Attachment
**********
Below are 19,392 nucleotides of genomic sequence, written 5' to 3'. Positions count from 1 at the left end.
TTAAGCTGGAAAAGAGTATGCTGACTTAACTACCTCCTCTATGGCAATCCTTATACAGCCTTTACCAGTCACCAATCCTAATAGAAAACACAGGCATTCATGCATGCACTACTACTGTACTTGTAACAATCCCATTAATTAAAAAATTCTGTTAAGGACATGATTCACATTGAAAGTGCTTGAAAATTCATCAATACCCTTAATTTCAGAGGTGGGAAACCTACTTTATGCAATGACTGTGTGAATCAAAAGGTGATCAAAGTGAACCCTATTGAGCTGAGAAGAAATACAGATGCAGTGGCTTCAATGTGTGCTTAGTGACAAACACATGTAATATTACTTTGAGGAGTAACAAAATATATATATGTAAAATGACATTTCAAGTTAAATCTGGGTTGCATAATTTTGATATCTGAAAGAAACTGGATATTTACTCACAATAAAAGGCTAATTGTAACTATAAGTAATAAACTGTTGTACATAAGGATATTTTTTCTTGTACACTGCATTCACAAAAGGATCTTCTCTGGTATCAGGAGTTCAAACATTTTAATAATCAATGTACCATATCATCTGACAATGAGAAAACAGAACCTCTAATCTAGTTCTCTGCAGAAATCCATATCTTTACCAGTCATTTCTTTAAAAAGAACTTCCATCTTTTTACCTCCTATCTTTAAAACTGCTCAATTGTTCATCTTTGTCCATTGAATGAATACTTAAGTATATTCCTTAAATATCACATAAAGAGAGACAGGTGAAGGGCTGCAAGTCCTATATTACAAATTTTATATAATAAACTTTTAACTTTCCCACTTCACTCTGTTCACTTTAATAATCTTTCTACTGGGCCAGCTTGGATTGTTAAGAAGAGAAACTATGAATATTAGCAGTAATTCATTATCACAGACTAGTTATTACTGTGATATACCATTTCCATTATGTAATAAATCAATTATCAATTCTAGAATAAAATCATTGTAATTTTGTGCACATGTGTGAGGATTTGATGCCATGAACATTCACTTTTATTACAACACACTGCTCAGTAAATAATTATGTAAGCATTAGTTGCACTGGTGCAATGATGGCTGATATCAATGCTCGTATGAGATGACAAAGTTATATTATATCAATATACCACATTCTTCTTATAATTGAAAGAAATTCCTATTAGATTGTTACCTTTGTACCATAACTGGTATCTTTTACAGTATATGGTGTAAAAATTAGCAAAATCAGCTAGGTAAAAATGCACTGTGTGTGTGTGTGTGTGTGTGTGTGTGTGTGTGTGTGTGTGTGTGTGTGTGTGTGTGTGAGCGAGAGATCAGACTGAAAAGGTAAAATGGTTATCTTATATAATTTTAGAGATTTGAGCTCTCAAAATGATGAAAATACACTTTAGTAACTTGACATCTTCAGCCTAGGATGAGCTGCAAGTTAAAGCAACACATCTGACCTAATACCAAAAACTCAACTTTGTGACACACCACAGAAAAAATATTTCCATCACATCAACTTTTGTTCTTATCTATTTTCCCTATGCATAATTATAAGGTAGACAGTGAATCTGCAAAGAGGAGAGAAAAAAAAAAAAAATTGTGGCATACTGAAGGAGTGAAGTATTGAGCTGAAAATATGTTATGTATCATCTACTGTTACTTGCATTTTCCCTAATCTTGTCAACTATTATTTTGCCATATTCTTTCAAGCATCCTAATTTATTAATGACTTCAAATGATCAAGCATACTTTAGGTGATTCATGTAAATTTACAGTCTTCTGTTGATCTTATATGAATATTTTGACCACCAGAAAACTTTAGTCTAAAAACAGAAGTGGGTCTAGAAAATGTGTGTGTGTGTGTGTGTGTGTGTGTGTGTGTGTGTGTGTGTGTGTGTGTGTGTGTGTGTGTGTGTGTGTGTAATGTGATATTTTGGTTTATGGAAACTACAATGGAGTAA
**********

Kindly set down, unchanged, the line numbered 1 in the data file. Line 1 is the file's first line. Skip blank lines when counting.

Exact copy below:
Below are 19,392 nucleotides of genomic sequence, written 5' to 3'. Positions count from 1 at the left end.